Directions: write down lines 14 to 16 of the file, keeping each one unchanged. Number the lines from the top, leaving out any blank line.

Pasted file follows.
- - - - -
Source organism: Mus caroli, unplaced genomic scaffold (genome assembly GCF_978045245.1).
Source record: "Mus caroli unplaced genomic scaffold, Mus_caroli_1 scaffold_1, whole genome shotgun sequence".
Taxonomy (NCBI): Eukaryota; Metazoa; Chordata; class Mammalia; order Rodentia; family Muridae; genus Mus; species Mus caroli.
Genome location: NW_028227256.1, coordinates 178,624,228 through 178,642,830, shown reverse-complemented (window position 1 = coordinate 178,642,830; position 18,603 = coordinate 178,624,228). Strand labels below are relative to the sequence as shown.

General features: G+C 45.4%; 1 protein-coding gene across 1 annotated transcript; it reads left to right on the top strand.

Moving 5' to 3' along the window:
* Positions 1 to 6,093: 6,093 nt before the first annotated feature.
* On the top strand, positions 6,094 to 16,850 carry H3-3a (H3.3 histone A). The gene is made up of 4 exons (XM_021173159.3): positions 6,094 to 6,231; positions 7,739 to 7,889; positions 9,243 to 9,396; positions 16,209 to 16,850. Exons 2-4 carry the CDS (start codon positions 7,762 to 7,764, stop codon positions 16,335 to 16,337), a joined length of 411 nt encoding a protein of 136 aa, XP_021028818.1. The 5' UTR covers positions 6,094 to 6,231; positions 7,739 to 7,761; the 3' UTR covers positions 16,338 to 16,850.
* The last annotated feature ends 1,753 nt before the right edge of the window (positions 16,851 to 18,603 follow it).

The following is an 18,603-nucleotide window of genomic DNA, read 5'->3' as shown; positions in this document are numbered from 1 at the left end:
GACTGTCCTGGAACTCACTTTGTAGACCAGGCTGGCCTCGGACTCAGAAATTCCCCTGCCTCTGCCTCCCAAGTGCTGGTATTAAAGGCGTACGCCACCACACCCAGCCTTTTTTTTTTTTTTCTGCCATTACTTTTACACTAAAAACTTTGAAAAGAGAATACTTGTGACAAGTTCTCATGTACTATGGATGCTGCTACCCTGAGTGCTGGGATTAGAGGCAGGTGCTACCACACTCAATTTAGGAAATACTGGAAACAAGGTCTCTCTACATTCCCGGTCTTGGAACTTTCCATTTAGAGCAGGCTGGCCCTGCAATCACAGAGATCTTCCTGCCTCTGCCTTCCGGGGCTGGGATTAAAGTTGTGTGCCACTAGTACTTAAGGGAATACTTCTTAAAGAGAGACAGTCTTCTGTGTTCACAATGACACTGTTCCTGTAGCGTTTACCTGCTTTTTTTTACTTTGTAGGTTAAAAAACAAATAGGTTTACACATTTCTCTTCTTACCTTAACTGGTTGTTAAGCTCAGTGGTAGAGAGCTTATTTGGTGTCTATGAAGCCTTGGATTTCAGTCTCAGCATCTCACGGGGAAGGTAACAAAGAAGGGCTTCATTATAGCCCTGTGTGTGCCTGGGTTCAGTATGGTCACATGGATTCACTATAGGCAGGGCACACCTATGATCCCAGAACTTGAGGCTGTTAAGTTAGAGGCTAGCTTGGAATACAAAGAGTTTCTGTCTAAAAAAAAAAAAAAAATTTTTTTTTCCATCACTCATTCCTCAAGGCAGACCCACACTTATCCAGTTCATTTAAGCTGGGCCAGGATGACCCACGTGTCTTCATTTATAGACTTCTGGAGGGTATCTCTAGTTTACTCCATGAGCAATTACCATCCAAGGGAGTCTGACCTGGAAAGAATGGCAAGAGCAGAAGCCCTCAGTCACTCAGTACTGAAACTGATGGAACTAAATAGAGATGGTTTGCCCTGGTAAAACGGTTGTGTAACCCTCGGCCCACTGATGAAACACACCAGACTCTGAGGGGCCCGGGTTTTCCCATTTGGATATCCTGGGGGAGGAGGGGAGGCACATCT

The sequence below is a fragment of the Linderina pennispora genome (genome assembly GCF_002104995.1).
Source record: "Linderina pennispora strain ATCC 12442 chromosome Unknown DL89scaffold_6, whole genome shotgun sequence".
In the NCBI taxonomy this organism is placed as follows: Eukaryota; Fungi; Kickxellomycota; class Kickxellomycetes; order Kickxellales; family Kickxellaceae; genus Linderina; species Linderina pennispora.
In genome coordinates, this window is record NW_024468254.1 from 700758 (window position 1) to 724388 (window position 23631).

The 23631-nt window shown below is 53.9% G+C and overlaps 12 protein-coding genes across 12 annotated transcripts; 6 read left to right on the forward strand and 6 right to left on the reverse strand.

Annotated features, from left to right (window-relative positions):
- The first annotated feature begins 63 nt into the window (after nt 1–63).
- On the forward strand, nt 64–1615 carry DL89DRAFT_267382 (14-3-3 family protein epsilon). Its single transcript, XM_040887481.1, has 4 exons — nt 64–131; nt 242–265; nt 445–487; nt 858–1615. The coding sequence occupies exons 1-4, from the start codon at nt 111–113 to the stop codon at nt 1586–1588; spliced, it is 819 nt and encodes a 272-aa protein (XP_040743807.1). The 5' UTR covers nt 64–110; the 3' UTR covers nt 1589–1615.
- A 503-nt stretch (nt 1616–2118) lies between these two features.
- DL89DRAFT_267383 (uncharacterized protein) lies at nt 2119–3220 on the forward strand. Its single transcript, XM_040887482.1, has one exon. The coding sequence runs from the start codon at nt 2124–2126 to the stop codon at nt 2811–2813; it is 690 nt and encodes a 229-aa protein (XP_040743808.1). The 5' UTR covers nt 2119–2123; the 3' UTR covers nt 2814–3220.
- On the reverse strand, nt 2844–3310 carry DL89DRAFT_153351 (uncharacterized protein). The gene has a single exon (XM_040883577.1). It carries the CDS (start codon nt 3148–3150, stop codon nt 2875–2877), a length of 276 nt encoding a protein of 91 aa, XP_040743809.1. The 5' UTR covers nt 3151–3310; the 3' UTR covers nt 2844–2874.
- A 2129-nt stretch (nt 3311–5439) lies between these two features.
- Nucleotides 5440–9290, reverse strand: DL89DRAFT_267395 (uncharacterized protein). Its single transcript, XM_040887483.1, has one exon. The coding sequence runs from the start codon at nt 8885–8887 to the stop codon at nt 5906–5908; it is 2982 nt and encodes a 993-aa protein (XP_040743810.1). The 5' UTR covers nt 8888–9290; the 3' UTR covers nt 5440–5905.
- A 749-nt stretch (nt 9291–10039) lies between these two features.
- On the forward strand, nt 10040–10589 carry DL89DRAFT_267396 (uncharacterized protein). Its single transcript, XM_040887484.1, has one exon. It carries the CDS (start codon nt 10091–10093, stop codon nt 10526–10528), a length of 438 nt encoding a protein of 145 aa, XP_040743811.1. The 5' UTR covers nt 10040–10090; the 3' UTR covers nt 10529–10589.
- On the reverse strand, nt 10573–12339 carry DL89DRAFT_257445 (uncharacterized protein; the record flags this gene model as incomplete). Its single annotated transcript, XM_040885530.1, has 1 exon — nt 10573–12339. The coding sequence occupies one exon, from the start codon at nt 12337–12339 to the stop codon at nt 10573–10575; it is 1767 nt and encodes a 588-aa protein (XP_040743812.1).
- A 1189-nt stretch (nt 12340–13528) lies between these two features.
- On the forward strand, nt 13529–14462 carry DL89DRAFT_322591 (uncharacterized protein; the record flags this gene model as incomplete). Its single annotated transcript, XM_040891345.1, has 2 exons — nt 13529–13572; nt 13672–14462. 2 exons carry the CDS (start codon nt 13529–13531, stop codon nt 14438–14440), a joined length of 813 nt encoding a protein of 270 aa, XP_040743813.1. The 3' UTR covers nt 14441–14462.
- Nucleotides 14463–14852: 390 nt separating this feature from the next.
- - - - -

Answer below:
In the NCBI taxonomy this organism is placed as follows: Eukaryota; Fungi; Kickxellomycota; class Kickxellomycetes; order Kickxellales; family Kickxellaceae; genus Linderina; species Linderina pennispora.
In genome coordinates, this window is record NW_024468254.1 from 700758 (window position 1) to 724388 (window position 23631).

The 23631-nt window shown below is 53.9% G+C and overlaps 12 protein-coding genes across 12 annotated transcripts; 6 read left to right on the forward strand and 6 right to left on the reverse strand.